so we will instead starve these assholes to death by destroying all of their sources of income: complete ubiquity of their media on the internet, free and higher quality (no DRM) than their locked up bullshit that only punishes the common man (it certainly doesn't punish pirates)

    let the war being: tens of millions of poor, technological sophisticated, and media hungry teenagers versus a couple thousand lawyers

    it's going to be a rout and we're going to win this war, by destroying these corporate interest that impoverish our culture and imperil our rights and freedoms by draining their finances

    it is no longer good enough to merely ignore this bullshit. it is incumbent upon anyone with a sense of morality to outright destroy media corporations for the crimes they are inflicting on our cultures

    • by cdrguru (88047)

      If you believe the "right to consume" overrules all, then yes, this is a declaration of war.

      The fact that it is now possible to make sure that one copy of any work release digitally (software, movie, book, music, etc.) is sold and everyone on the planet with an Internet connection has it for free. No Internet today clearly equals no right to pirate, no right to consume.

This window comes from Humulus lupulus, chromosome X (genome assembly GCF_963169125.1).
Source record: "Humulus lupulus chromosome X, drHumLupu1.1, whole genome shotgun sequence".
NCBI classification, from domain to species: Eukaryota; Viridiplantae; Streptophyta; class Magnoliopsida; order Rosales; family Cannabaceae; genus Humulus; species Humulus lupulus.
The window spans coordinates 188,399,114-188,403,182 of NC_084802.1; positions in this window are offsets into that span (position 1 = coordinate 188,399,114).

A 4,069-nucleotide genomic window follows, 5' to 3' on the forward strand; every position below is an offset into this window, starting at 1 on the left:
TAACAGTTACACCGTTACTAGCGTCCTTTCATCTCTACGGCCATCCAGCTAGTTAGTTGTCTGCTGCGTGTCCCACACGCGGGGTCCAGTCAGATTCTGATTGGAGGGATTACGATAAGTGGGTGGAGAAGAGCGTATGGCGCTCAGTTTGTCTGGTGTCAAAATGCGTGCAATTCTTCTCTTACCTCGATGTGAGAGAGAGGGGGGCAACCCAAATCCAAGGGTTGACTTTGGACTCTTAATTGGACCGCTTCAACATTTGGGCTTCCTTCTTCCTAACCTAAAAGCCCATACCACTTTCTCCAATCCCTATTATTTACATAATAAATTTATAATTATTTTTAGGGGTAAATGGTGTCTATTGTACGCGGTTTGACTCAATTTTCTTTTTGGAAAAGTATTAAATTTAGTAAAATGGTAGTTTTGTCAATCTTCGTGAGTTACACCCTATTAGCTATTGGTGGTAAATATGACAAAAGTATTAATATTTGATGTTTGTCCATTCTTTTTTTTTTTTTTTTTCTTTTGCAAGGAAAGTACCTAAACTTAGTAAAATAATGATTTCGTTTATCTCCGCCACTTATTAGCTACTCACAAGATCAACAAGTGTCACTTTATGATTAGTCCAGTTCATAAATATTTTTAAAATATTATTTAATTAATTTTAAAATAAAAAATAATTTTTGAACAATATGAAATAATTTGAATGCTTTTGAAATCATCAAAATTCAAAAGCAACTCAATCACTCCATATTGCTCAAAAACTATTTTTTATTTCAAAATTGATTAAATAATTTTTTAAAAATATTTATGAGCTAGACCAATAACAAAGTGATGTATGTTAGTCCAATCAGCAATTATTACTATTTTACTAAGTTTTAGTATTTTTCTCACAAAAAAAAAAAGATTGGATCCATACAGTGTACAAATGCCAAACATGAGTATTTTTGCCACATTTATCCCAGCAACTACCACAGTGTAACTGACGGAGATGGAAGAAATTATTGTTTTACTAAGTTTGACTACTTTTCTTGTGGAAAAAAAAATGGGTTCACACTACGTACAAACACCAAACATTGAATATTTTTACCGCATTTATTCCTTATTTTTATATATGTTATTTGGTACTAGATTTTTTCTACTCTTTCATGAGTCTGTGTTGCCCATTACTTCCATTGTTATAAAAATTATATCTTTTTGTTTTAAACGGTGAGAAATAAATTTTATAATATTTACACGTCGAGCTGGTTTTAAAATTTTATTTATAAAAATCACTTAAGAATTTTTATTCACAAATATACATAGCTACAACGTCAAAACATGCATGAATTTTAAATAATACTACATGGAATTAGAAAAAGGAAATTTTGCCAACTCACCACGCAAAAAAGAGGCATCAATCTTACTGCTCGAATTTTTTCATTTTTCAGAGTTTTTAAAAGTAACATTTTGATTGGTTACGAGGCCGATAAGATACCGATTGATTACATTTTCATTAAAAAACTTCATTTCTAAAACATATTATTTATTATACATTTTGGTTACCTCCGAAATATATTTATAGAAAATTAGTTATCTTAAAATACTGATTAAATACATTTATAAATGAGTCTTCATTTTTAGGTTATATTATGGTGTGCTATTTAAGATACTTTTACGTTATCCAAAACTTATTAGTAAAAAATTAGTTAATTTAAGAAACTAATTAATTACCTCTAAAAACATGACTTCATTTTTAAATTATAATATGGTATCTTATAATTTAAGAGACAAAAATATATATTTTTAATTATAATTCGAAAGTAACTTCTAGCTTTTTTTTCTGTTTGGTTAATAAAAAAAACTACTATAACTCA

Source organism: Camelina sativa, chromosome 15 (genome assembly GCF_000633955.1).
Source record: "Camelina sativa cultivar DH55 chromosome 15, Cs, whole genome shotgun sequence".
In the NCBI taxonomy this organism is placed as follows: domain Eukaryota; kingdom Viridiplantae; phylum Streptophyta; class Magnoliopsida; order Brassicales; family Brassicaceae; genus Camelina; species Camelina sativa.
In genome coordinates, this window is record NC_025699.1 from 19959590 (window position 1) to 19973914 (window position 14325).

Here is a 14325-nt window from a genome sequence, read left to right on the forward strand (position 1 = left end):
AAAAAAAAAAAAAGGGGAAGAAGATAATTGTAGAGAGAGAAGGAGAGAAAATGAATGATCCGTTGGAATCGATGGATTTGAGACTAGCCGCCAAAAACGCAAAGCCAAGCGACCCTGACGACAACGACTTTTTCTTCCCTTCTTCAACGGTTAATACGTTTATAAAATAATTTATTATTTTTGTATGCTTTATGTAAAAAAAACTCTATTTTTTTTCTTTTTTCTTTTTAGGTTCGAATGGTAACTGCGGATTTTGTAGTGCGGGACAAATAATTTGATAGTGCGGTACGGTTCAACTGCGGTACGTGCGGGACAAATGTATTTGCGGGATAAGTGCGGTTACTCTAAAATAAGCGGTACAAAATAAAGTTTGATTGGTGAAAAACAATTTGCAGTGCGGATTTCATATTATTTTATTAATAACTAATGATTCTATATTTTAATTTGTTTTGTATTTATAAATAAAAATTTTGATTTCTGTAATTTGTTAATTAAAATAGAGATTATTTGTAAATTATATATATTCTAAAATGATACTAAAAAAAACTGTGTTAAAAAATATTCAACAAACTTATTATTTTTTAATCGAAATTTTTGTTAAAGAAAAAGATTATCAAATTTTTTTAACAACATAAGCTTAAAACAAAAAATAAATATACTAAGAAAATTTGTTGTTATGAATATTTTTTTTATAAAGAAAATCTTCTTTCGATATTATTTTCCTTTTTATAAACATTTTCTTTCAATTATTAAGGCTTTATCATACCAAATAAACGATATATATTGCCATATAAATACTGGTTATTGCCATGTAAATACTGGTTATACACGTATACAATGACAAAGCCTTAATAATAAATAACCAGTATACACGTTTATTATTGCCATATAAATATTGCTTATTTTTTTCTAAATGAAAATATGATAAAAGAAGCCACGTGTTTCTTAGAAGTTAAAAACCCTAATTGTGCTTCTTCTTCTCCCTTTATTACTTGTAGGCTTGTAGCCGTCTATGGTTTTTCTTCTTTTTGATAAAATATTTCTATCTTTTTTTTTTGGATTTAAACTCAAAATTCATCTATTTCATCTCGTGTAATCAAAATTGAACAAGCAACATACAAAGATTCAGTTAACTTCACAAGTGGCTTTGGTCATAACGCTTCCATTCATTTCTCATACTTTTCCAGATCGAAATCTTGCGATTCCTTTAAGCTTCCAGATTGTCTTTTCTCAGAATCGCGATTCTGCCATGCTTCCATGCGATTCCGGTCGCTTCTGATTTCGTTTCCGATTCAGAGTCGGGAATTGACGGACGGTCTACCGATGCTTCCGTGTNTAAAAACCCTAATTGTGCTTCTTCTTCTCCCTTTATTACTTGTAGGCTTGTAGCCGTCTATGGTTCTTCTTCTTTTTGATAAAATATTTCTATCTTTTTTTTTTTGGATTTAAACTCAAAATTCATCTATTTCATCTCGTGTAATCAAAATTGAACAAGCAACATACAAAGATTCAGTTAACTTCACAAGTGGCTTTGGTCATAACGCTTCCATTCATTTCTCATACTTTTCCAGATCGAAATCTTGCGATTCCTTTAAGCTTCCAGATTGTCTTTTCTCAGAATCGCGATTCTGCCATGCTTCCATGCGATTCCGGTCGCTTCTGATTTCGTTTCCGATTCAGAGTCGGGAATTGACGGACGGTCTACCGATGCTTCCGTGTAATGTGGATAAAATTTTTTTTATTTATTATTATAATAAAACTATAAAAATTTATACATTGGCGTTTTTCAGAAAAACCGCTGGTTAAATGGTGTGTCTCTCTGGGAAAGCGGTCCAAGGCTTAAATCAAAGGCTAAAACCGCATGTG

Personally, I think the only solution for this to not have ACTA, not have any copyright enforcement and push everyone to the model where it

      • in the 1950s

        in the 1980s, the vcr was supposed to kill the cinema house

        now, in the 2010s, the internet is suppose to kill the cinema house

        oh sure, the internet killed the dvd, but from the 1950s through the 2010s, people have been going to the movies to constantly growing profits

        watching iron man 2 on your 17 inch monitor in your basement by yourself just doesn't compare, even with all the crying babies and cellphones. and even on your 60 inch hd lcd with 5.1 dolby: you're by yourself. oh you have your fire

  • by bistromath007 (1253428) on Wednesday April 21, 2010 @10:35AM (#31922854)
    I give it two weeks before we start seeing junk all over the net, possibly even here, along the lines of "ACTA not as bad as previously thought" or "why ACTA could actually save OSS" or other completely ripe horseshit like that. Hopefully everyone is smart enough to realize that's just the shills outing themselves, but they won't be.

    Hate this fuckin' planet so hard. Let me off.
    • by mounthood (993037)

      I give it two weeks before we start seeing junk all over the net, possibly even here, along the lines of "ACTA not as bad as previously thought" or "why ACTA could actually save OSS" or other completely ripe horseshit like that.